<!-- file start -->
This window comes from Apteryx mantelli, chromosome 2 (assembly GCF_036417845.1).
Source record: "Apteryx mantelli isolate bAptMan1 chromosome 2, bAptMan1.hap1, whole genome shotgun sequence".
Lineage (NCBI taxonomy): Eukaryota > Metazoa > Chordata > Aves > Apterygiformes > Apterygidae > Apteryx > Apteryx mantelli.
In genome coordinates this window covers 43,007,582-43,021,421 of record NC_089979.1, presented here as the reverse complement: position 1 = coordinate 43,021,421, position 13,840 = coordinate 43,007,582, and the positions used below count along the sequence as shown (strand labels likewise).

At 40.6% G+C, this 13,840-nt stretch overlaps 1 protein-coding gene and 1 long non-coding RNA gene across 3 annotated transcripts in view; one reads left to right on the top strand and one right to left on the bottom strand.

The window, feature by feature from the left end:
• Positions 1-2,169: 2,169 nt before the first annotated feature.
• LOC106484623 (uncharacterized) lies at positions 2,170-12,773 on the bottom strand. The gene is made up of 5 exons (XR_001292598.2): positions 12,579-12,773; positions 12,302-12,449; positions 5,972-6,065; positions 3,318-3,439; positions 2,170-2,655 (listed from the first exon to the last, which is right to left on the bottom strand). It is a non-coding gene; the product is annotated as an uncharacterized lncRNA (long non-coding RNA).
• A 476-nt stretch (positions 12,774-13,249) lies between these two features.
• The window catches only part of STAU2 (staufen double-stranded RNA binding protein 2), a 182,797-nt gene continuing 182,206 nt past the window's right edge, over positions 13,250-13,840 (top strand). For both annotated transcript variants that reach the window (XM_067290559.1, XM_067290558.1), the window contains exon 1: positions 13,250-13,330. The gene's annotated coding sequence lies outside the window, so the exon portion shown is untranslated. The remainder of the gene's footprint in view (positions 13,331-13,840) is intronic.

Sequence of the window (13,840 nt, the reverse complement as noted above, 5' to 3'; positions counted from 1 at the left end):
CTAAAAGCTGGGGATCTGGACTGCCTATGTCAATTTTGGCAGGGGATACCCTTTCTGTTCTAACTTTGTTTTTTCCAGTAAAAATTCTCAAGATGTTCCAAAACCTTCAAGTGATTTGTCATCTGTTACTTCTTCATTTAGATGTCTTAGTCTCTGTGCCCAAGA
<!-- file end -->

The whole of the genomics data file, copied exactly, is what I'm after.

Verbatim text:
This window comes from Apteryx mantelli, chromosome 2 (assembly GCF_036417845.1).
Source record: "Apteryx mantelli isolate bAptMan1 chromosome 2, bAptMan1.hap1, whole genome shotgun sequence".
Lineage (NCBI taxonomy): Eukaryota > Metazoa > Chordata > Aves > Apterygiformes > Apterygidae > Apteryx > Apteryx mantelli.
In genome coordinates this window covers 43,007,582-43,021,421 of record NC_089979.1, presented here as the reverse complement: position 1 = coordinate 43,021,421, position 13,840 = coordinate 43,007,582, and the positions used below count along the sequence as shown (strand labels likewise).

At 40.6% G+C, this 13,840-nt stretch overlaps 1 protein-coding gene and 1 long non-coding RNA gene across 3 annotated transcripts in view; one reads left to right on the top strand and one right to left on the bottom strand.

The window, feature by feature from the left end:
• Positions 1-2,169: 2,169 nt before the first annotated feature.
• LOC106484623 (uncharacterized) lies at positions 2,170-12,773 on the bottom strand. The gene is made up of 5 exons (XR_001292598.2): positions 12,579-12,773; positions 12,302-12,449; positions 5,972-6,065; positions 3,318-3,439; positions 2,170-2,655 (listed from the first exon to the last, which is right to left on the bottom strand). It is a non-coding gene; the product is annotated as an uncharacterized lncRNA (long non-coding RNA).
• A 476-nt stretch (positions 12,774-13,249) lies between these two features.
• The window catches only part of STAU2 (staufen double-stranded RNA binding protein 2), a 182,797-nt gene continuing 182,206 nt past the window's right edge, over positions 13,250-13,840 (top strand). For both annotated transcript variants that reach the window (XM_067290559.1, XM_067290558.1), the window contains exon 1: positions 13,250-13,330. The gene's annotated coding sequence lies outside the window, so the exon portion shown is untranslated. The remainder of the gene's footprint in view (positions 13,331-13,840) is intronic.

Sequence of the window (13,840 nt, the reverse complement as noted above, 5' to 3'; positions counted from 1 at the left end):
CTAAAAGCTGGGGATCTGGACTGCCTATGTCAATTTTGGCAGGGGATACCCTTTCTGTTCTAACTTTGTTTTTTCCAGTAAAAATTCTCAAGATGTTCCAAAACCTTCAAGTGATTTGTCATCTGTTACTTCTTCATTTAGATGTCTTAGTCTCTGTGCCCAAGA